Anxiety is the most common mental health issue on the planet. It comes in many forms — from a generalized version to some specific phobias and beyond. To this long list, you can add “racial anxiety.” It’s not new. In fact, let’s face it: racial anxiety has been a reality for a very long time. Only recently, however, has it been officially recognized.
The concept of racial anxiety is meant to serve as an umbrella term. It encompasses all the stress people of color (POC) experience because they are people of color. This includes a Wie range of transgressions. One of these is racial profiling.
What is Racial Profiling?
It is a practice of discrimination based on a person’s skin color and/or perceived ethnicity. Racial profiling could take place when you’re trying to hail a cab or get a table at a restaurant. You may encounter it when shopping for a house or shopping in the local grocery store. But perhaps the most stressful example of racial profiling is the kind perpetrated by law enforcement officers and agents.
This occurs when a cop uses a person’s characteristics to target them as likely lawbreakers. This potentially traumatizing event can also be potentially deadly. A POC has every right to question why there are being stopped, questioned, or detained. However, this has been shown to put the person at even greater risk. The daily — hourly — fear of being criminalized based on your race is the cause of an incredible amount of stress and anxiety.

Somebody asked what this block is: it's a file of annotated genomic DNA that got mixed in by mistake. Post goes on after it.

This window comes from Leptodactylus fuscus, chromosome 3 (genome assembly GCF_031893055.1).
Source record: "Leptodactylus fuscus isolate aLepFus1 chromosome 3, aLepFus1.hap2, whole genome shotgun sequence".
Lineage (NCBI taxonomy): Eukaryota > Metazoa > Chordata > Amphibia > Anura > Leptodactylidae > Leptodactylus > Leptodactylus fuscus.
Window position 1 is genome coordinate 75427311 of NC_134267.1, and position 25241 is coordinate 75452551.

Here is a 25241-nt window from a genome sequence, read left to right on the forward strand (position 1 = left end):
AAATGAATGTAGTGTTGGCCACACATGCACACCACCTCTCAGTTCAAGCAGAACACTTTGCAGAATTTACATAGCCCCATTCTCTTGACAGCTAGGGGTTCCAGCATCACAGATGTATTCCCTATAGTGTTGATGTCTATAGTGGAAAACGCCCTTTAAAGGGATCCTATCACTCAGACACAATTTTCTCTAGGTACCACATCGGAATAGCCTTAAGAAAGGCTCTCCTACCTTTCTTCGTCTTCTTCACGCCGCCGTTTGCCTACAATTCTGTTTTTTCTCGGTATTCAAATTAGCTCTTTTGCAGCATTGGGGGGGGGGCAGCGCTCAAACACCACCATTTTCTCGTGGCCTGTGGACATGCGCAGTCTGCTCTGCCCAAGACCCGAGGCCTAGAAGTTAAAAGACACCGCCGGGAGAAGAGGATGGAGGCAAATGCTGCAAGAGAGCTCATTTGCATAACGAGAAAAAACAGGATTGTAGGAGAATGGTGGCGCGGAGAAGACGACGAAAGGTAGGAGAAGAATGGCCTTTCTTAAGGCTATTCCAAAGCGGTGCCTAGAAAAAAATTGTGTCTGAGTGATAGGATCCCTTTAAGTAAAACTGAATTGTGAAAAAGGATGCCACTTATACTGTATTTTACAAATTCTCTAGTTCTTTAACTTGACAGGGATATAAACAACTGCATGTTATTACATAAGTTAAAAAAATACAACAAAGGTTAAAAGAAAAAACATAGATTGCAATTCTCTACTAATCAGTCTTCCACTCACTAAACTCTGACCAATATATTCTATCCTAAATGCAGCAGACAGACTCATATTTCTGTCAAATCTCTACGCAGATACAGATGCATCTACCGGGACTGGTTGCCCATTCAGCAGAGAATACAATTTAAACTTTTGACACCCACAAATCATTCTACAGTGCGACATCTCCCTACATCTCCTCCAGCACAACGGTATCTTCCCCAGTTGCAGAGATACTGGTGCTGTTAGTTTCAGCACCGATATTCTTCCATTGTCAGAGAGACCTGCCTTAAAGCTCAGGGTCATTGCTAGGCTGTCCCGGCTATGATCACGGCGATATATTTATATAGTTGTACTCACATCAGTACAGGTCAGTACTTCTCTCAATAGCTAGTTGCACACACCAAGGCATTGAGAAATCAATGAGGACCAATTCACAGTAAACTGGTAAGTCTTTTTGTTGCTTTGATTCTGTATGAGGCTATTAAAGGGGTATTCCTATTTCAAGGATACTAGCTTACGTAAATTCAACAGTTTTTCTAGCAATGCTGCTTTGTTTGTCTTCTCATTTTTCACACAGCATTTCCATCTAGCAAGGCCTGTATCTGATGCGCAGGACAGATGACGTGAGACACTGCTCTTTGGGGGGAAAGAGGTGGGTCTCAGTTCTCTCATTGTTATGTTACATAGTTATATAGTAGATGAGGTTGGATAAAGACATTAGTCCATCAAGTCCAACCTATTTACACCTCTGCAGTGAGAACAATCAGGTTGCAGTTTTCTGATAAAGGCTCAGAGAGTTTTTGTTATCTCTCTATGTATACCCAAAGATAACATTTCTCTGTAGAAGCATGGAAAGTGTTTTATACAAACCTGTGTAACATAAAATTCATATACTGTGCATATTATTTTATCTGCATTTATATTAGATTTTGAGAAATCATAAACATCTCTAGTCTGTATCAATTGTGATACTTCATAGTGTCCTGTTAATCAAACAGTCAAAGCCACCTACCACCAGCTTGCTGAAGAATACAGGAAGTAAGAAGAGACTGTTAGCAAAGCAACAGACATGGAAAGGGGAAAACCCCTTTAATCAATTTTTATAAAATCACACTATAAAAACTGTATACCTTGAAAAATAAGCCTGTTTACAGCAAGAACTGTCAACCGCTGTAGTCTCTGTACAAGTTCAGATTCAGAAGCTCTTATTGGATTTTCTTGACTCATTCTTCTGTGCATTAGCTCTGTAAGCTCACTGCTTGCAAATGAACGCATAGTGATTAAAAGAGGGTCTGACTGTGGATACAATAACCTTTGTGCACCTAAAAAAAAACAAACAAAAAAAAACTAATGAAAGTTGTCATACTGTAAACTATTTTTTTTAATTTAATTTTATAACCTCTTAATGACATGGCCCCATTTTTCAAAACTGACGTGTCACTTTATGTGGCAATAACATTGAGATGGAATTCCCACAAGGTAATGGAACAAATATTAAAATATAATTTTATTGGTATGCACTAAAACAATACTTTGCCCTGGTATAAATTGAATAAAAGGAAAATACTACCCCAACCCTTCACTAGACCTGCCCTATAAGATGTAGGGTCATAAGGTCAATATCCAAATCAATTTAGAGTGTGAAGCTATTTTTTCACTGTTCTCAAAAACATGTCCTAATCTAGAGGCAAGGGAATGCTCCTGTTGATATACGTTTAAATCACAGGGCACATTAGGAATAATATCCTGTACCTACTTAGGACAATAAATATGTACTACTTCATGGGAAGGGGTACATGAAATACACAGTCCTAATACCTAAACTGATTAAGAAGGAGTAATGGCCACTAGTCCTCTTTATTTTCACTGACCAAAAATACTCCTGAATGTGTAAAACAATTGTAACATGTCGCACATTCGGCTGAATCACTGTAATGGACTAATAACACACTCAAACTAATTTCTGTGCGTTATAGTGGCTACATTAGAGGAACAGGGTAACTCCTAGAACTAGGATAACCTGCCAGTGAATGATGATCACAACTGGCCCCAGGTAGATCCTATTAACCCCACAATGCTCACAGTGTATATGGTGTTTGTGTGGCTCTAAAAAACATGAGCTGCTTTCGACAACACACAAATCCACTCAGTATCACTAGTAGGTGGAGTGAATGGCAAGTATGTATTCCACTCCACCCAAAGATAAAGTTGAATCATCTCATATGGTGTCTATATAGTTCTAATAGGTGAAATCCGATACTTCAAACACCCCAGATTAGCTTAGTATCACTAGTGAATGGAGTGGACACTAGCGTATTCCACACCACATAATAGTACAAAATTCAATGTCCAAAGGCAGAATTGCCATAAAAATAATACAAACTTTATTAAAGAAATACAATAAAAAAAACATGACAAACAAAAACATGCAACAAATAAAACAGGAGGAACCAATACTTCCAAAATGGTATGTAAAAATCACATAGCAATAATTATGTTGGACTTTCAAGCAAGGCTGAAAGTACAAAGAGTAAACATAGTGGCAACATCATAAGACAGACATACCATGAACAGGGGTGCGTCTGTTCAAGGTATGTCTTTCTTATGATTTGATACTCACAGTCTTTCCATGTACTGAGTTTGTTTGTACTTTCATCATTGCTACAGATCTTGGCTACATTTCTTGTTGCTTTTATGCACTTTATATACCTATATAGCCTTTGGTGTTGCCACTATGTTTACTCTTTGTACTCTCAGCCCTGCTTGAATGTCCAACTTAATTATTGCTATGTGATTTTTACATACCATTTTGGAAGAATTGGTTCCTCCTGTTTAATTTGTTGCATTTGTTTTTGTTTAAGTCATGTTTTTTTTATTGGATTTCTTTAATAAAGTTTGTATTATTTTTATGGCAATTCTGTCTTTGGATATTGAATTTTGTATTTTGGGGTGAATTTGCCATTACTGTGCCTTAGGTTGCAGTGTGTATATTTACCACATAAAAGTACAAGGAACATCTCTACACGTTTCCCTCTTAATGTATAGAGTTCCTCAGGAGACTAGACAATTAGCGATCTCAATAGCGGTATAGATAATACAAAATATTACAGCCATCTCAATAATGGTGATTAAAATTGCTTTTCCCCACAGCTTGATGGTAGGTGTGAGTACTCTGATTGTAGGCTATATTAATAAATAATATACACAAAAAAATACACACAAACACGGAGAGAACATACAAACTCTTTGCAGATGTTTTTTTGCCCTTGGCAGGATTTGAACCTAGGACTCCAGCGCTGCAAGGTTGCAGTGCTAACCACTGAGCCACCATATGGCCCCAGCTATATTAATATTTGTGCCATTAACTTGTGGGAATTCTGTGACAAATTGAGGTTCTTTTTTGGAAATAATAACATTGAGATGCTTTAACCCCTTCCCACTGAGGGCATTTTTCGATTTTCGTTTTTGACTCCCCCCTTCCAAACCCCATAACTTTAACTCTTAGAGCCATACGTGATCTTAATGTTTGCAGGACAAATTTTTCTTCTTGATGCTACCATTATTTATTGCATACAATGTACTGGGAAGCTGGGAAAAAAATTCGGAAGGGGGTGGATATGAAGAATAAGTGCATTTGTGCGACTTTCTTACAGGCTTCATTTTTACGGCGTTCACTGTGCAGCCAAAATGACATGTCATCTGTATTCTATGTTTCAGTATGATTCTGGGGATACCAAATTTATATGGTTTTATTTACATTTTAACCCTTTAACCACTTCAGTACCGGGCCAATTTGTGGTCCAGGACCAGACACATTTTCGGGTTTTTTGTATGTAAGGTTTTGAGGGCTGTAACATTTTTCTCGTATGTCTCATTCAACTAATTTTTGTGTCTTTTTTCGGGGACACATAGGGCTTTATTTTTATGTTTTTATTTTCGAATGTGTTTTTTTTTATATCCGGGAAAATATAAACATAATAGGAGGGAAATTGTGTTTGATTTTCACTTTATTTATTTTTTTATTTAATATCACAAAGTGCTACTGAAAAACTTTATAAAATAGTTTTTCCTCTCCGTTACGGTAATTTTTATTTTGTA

Common Symptoms of Racial Anxiety and Trauma
- Social isolation, avoidance, and withdrawal
- Edginess and hyper-vigilance
- Less likely to take chances or stand out in a crowd
- Chronic stress
- Physical symptoms with no apparent cause, e.g. muscles aches and tension, digestive problems, headaches, sleep disturbances, and more
- Reliving events, nightmares, flashbacks, intrusive thoughts
The above list is just a sampling. Consider that racial profiling is always on the news. It’s also always being discussed within communities of POC. With constant reminders, it is crucial to practice some self-help tactics and seek professional support.
How To Cope With Anxiety Over Racial Profiling
Connect With Your Community
No one is going to “get it” like other people of color. Connect — in person and online — with folks who know the struggle.
Recognize the Signs and Red Flags
Stay aware of what racial anxiety looks and feels like. Learn how to address it early.
Know Your Triggers
Keeps journals to monitor your triggers. This information can help immensely with you avoiding situations that escalate your anxiety.
Take Tech Breaks
Step away from your devices. The non-stop notifications and clickbait headlines are doing you no favors. Take breaks and use that time to practice mindfulness.
Practice Daily Self-Care
Build resilience with a daily regimen. Elements to include:
- Stress management techniques like meditation and breathing exercises
- Physical activity and exercise each day
- Maintaining a steady sleep schedule
- Making smart, healthy eating choices
- Connecting with others for low-stress socializing
Find Ways to Be Joyful and Grateful
No matter how unfair our society is, balance exists. Your task is really a challenge. Find ways to help yourself and others thrive in a world of racism and prejudice. Meanwhile, do not miss all the reasons —big and small — to be grateful. This balance can buoy you in the toughest of times.
Ask For Professional Help
As mentioned up top, anxiety is more than just a feeling. It is a diagnosable mental health condition and requires support from an expert. Life can feel alienated for POC. Do not exacerbate this reality by going it alone. I’m here to help you, guide you, and support you.